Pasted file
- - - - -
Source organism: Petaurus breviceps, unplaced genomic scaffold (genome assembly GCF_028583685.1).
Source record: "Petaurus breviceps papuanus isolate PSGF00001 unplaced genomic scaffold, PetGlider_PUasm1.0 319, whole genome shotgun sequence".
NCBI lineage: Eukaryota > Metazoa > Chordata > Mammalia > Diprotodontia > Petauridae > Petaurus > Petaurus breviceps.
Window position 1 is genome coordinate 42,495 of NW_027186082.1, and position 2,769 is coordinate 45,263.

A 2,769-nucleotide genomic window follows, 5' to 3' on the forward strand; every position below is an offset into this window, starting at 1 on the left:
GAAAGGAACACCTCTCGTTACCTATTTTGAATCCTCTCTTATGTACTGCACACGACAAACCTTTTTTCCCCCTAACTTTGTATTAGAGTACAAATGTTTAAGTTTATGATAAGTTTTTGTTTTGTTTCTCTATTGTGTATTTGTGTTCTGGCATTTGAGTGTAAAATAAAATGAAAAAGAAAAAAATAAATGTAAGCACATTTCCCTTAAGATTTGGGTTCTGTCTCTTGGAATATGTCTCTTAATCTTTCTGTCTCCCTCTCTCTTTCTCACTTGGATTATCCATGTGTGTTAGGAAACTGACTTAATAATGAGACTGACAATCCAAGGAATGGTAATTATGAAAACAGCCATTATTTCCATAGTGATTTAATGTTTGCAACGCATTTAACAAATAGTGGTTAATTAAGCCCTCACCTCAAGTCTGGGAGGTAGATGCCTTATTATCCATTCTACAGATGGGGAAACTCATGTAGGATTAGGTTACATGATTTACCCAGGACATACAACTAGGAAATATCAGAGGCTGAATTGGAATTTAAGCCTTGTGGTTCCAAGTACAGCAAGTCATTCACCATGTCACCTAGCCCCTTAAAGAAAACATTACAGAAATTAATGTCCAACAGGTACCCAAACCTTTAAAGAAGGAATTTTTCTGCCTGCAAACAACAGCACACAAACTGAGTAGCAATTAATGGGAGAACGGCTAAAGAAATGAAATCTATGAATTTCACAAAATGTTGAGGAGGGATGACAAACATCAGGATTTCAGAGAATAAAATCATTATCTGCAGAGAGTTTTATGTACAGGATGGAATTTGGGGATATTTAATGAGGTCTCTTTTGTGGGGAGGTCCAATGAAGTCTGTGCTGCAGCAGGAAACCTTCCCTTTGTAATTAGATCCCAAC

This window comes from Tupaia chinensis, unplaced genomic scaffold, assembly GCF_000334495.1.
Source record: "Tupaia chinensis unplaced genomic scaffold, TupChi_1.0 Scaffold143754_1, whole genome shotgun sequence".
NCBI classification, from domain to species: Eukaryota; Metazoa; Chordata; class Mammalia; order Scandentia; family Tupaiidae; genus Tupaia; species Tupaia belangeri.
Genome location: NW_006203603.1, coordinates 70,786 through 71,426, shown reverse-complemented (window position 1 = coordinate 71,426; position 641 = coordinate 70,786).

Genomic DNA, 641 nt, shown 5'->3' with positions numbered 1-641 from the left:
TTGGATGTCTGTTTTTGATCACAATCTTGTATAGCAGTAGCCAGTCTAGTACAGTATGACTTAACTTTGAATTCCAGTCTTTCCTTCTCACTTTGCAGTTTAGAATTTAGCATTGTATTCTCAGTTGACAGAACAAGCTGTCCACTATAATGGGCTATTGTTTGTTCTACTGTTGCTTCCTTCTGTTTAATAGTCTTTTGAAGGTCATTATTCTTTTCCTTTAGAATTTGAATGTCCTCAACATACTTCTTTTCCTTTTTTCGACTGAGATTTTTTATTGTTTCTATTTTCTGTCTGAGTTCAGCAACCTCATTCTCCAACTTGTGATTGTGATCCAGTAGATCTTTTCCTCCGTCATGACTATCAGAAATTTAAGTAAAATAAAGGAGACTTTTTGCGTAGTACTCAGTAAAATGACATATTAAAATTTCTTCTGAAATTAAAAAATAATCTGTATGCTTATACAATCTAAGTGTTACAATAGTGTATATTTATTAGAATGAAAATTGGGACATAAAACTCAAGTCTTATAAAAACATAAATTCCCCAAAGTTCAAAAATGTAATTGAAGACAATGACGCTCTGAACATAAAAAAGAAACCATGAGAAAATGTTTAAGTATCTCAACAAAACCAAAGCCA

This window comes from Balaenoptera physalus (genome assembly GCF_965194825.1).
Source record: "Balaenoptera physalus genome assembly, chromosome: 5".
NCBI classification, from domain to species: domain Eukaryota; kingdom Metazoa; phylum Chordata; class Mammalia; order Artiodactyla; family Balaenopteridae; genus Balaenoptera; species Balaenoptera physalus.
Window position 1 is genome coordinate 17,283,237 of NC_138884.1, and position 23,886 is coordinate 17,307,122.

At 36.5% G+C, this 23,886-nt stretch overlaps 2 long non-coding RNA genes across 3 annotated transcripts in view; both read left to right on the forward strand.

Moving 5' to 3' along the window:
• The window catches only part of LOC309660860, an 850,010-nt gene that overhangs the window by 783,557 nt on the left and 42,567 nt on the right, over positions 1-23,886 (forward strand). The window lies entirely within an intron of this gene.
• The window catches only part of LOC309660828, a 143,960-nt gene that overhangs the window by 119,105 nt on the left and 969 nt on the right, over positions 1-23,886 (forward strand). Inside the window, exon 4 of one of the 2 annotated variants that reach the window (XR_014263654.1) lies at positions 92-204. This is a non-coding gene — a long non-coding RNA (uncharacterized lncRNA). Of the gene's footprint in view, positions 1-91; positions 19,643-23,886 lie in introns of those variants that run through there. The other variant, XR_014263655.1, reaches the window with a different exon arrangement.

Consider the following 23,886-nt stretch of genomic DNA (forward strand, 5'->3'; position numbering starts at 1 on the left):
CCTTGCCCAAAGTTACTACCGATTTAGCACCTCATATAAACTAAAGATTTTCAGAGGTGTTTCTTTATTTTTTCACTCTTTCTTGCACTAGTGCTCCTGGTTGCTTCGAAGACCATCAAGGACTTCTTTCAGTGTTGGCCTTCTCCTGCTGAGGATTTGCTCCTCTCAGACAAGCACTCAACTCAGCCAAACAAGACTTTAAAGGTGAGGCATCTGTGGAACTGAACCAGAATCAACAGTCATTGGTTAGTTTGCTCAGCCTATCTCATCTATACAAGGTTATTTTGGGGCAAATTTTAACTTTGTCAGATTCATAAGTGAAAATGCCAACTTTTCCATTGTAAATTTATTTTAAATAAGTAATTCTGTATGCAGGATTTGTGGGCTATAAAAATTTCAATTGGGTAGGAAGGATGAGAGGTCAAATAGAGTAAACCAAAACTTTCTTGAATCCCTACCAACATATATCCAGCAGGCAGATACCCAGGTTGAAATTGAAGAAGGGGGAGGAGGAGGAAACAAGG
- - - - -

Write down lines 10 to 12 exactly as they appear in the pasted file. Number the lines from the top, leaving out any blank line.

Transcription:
Genome location: NW_006203603.1, coordinates 70,786 through 71,426, shown reverse-complemented (window position 1 = coordinate 71,426; position 641 = coordinate 70,786).

Genomic DNA, 641 nt, shown 5'->3' with positions numbered 1-641 from the left:
TTGGATGTCTGTTTTTGATCACAATCTTGTATAGCAGTAGCCAGTCTAGTACAGTATGACTTAACTTTGAATTCCAGTCTTTCCTTCTCACTTTGCAGTTTAGAATTTAGCATTGTATTCTCAGTTGACAGAACAAGCTGTCCACTATAATGGGCTATTGTTTGTTCTACTGTTGCTTCCTTCTGTTTAATAGTCTTTTGAAGGTCATTATTCTTTTCCTTTAGAATTTGAATGTCCTCAACATACTTCTTTTCCTTTTTTCGACTGAGATTTTTTATTGTTTCTATTTTCTGTCTGAGTTCAGCAACCTCATTCTCCAACTTGTGATTGTGATCCAGTAGATCTTTTCCTCCGTCATGACTATCAGAAATTTAAGTAAAATAAAGGAGACTTTTTGCGTAGTACTCAGTAAAATGACATATTAAAATTTCTTCTGAAATTAAAAAATAATCTGTATGCTTATACAATCTAAGTGTTACAATAGTGTATATTTATTAGAATGAAAATTGGGACATAAAACTCAAGTCTTATAAAAACATAAATTCCCCAAAGTTCAAAAATGTAATTGAAGACAATGACGCTCTGAACATAAAAAAGAAACCATGAGAAAATGTTTAAGTATCTCAACAAAACCAAAGCCA